Political gamesmanship aside, there’s the question of what actual Republican policy priorities might be. Here’s where the liberal activists really get nervous.
Almost certainly, Republicans would pass bills with items similar to what’s been in the budgets written by Paul Ryan over the past few years: reducing Pell grants, food stamps, money for renewable energy. They’d target the EPA, as Norquist suggested, and they’d almost surely go after the Consumer Financial Protection Bureau, the new agency created by Dodd-Frank that reins in the bad practices of banks and other lenders. They’d try to change the oversight of the CFPB, giving business interests more control, or take it out from under the Federal Reserve Bank, where it’s now housed, which could reduce its authority.
This list could go on and on, but let’s look at just one issue area—contraception and reproductive rights. Right now, according to Donna Crane, the vice president for policy at NARAL-ProChoice America, the GOP House has passed or could quickly pass four bills that a Republican Senate would presumably endorse too:
*A law that would make it a federal crime for an adult to accompany a teen across state lines for an abortion and hold doctors liable for knowing that. “Think about that,” Crane says. “This would be the first time we’ve ever made a person carry their state with them, so to speak.”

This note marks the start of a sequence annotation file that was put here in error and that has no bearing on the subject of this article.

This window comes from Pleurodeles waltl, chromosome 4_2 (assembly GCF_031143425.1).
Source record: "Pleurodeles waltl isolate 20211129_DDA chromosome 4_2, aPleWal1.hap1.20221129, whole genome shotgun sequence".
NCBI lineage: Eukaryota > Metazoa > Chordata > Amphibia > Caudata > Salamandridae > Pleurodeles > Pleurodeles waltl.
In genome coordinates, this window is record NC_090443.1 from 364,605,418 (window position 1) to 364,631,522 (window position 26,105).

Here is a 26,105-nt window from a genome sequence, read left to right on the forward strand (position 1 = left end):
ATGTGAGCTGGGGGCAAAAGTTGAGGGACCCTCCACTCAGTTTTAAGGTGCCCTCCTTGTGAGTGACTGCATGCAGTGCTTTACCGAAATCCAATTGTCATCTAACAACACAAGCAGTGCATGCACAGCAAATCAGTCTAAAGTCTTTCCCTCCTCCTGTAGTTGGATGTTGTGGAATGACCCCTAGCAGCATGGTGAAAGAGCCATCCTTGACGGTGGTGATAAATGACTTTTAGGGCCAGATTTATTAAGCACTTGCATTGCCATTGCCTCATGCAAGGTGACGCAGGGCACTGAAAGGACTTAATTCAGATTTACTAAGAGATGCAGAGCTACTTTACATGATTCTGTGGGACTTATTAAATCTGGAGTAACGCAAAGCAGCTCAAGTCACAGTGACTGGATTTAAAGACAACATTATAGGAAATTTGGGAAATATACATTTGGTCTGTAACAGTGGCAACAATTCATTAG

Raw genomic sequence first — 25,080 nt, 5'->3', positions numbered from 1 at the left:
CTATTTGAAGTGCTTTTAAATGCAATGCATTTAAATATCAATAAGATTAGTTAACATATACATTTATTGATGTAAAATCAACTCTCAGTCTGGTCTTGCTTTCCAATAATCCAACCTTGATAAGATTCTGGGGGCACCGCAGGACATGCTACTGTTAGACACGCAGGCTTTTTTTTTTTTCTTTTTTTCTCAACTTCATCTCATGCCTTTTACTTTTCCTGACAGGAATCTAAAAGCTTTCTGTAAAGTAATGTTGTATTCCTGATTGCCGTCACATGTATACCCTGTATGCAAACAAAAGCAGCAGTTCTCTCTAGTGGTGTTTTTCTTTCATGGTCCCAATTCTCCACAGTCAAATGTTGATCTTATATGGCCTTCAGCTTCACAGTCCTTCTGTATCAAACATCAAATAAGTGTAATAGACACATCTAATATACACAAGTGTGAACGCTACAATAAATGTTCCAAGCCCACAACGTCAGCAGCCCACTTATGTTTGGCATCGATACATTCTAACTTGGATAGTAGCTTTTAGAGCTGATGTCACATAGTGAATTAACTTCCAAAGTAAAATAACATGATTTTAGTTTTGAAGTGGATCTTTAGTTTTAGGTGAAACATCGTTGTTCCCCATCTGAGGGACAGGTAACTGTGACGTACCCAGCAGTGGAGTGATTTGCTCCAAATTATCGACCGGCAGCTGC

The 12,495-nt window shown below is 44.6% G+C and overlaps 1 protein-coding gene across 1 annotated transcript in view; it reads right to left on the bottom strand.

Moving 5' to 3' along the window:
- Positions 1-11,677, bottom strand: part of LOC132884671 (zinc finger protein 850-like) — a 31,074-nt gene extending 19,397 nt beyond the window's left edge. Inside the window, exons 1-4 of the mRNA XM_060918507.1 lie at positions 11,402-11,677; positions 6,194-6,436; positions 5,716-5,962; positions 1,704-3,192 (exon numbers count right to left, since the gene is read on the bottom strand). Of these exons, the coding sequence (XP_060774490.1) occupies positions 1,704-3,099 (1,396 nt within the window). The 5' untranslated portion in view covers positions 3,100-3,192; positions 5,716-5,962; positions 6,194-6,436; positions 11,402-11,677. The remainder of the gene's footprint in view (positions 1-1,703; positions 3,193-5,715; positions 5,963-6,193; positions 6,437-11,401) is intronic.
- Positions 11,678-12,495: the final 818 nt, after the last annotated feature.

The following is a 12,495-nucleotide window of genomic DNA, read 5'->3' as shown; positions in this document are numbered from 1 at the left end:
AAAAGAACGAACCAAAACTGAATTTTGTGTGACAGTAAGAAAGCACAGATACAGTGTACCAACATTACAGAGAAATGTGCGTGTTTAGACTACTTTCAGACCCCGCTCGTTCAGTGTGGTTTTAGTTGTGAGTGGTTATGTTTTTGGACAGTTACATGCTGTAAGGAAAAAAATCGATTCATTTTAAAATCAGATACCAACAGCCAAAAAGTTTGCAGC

*A law to ban abortion coverage in all state health-care insurance exchanges.
*A law to ban abortions after 20 weeks with an exception only for the life of the mother. This, Crane notes, has already passed the House.
*A law to end the contraception benefit in the ACA.
And speaking of Obamacare, what about that? It’s not clear Senate Republicans would even waste their time on repeal. That, they know Obama would veto in an instant. Don Stewart, of McConnell’s office, says they’ll go after specific items like doing away with the medical device tax, which appears to have 60 votes in the Senate right now.
AEI’s Nick Eberstadt muses: “The tactical opposition would be to starve the ACA by budgetary means. What happens if Congress doesn’t pass the health budget the president requests? That would be clarifying.”